#Simplicity Day

Pope Francis’ encyclical Laudato Si’ challenges us to “Care for Our Common Home” by growing in faith, hope, and love. We must strive to live in healthy relationships with God, neighbour, and all creation. We are called to be ecological citizens, to make prudent decisions, and to take sometimes bold actions. In the particular matter of climate change, we are cautioned to reduce emissions of pollutants like carbon dioxide when it is in our control.

So, today (12th July) we celebrate #simplicity day. We thought that it would be useful to give some examples on how the people from our office are trying to help the environment by making decisions that represent less waste and living simpler.

– No plastic bottles for me, thank you. Rosie has said ‘no’ to plastic bottles, so she always tries to carry around her bottle of water. This is a great decision since a million plastic bottles are bought around the world per minute. So, next time that you leave home try to take with you your reusable bottle.

-Personal hygiene – plastic free. Steve has decided since his birthday that his daily hygiene routines will not cost the environment. So, he had ditched ALL THE PLASTIC. This means, for example, replacing the plastic bottles for soap bars, plastic toothbrush for bamboo toothbrush.

-I only eat what I grow (on Thursdays). Bridge has decided that in her house they will only eat what they grow in their allotment on Thursdays. This means very fresh tomatoes and lettuce, but not always the amount of food that you usually expect when you go to the supermarket. But, this also gives you another perspective of how people who depend of what they grow is what they eat and become more conscious about what we buy.

-Give me nature. You know that the coconut oil can be used as a moisturiser, makeup removal, shaving cream,  hair conditioner and much more. So, I have decided to stop buying a bunch of cosmetics and replace them with coconut oil. This does not only help to reduce plastic bottle waste, but helps you too.

I hope you enjoyed our experiences and recommendations and that it encourages you to start making different decisions that will help the environment and live simpler.

Have a lovely day!

P.S: “An important part of our faith is to care for creation and to develop respect for other people in the world. Becoming a livesimply parish helps you go deeper and to take action.”

Written by Estefanía González




Wardley Hall & Share the Journey Walk

Last week, a group of CAFOD volunteers and supporters walked in solidarity with refugees on a “Share the Journey” walk from Wardley Hall to the Chapel at the adjoining Catholic Cemetery. They walked a total of 72 miles! Not only that, but they were welcomed by Bishop John and had the opportunity to listen to a talk from Geoff O Donoghue, CAFOD’s Director of Operations, about CAFOD’s work. During this time there was much discussion about some of our the projects overseas and how they are all influenced by ‘Laudato Si’. It is incredible how ‘Laudato Si’ is helping many to re-think their actions and take responsibility for what we do to our Earth.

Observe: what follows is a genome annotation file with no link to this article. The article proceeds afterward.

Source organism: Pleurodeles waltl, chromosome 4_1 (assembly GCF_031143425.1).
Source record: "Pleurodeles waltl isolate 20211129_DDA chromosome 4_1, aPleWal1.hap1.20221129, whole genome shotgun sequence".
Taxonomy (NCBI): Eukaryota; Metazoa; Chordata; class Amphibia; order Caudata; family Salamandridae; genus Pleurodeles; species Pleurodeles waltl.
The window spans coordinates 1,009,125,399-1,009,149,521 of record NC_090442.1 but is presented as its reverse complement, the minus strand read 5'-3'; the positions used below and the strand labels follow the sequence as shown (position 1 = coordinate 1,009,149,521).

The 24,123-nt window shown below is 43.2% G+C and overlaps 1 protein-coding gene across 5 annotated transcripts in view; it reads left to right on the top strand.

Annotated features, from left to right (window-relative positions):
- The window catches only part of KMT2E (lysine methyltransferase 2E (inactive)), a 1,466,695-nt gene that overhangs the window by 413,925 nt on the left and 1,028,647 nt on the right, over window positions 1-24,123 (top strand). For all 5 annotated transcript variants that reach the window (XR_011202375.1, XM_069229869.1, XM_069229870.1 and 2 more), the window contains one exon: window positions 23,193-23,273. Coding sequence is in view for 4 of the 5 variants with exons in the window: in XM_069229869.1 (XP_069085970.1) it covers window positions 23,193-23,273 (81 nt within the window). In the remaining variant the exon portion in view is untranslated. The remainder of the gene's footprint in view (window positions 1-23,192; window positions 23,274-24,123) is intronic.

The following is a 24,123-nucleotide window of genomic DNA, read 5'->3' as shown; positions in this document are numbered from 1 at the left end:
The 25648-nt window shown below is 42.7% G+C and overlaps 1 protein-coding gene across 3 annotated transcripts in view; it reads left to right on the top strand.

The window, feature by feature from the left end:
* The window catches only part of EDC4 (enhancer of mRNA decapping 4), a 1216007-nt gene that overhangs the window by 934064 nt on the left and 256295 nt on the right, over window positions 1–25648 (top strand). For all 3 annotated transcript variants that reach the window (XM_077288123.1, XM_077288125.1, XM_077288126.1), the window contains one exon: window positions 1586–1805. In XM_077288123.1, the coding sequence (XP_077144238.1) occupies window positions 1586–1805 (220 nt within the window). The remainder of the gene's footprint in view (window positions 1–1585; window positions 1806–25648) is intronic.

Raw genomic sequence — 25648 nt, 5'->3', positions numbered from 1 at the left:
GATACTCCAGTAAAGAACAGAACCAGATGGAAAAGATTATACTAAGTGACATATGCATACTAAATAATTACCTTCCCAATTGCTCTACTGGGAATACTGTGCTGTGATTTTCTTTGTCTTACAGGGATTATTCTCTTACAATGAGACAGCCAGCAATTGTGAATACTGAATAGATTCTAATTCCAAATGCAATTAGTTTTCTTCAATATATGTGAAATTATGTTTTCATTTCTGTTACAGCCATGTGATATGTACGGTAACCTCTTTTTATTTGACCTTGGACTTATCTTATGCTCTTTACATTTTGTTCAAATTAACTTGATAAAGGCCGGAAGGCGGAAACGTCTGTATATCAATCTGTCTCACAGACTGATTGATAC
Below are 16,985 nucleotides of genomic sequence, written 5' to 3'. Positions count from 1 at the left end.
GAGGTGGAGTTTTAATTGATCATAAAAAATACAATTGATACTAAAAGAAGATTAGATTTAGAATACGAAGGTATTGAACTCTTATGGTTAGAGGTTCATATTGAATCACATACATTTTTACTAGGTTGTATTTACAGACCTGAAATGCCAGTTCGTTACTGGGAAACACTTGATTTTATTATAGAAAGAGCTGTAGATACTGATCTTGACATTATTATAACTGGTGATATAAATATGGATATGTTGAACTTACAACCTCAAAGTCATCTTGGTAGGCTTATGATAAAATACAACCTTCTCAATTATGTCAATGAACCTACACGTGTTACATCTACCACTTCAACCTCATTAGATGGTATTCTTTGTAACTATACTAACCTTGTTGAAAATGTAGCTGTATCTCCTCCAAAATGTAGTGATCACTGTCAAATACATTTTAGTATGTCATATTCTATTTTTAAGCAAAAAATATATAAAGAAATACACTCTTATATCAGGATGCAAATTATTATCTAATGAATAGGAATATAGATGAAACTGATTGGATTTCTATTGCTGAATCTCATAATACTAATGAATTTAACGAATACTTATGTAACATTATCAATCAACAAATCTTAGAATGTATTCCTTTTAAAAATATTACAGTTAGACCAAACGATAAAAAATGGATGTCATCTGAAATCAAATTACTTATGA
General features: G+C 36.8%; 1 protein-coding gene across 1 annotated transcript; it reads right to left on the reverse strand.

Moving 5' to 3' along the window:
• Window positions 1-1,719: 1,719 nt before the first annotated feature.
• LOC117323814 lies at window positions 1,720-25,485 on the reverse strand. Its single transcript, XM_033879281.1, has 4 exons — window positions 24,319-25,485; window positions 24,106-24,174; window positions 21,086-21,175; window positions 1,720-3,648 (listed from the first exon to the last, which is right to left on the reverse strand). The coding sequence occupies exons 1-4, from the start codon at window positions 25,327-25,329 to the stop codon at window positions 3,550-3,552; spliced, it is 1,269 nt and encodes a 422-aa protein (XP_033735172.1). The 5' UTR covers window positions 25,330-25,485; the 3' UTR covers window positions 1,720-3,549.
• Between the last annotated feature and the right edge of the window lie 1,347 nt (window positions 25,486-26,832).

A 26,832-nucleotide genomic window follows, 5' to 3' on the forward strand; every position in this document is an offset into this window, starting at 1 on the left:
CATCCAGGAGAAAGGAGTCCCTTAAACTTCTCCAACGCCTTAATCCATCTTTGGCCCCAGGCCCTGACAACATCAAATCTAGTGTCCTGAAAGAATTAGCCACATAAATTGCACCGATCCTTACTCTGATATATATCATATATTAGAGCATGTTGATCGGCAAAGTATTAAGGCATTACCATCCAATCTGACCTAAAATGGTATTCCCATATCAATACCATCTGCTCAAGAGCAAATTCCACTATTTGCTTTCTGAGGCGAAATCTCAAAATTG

STJ walk Wardley Hall.jpg

But, this afternoon would have not been perfect without some afternoon tea ! The afternoon tea was prepared by some of CAFOD’s supporters and was held in the Hall, after the walk. If Wardley Hall is already a dreamy place, imagine it now with incredible weather and afternoon tea.

From CAFOD in Salford we want to thank all of you for your continued support, not only to CAFOD but for choosing to protect our common home and your support for refugees and migrants across the world.


Share the Journey Walk – Loreto High School and College

This week we have an encouraging story to share with you and let’s hope that others follow this example and step up to take part in CAFOD’s Share the Journey campaign. This week, two schools have united, Loreto High School in Chorlton and Loreto College in Hulme, to raise awareness about the plight of refugees by walking the distance from Loreto High to Loreto College. Nine students from the high school, 10 from the college and 4 staff walked a joint total of 55.2 miles.

It is really encouraging to see young people taking this campaign action. As you might be aware, we have already hit our target of walking 24,900 miles – the distance around the world. But, that is not all, we are now aiming to walk around a second time!

This campaign has been inspired by Pope Francis’ concern for refugees and migrants: “Every stranger who knocks at our door is an opportunity for an encounter with Jesus Christ, who identifies with the welcomed and rejected strangers of every age.”


Libby, 18, said: “I liked the walk; it was good and made us think about things in a different way and understand a little the stories of others and that we might be able to help.”

Also, Zeerik in Year 9 said: “I felt really good being part of the walk, I feel that I was part of something bigger by helping to make people aware that there are human stories behind the numbers.”

We are so happy to see how people respond to these campaigns and the impact and the message that sends to our political leaders. Do not forget that you can sign CAFOD’s petition to the Prime Minister, urging the UK to ensure the human dignity of migrants and refugees is at the heart of the global compacts or agreements to be decided at the UN later this year.

Written by Estefanía González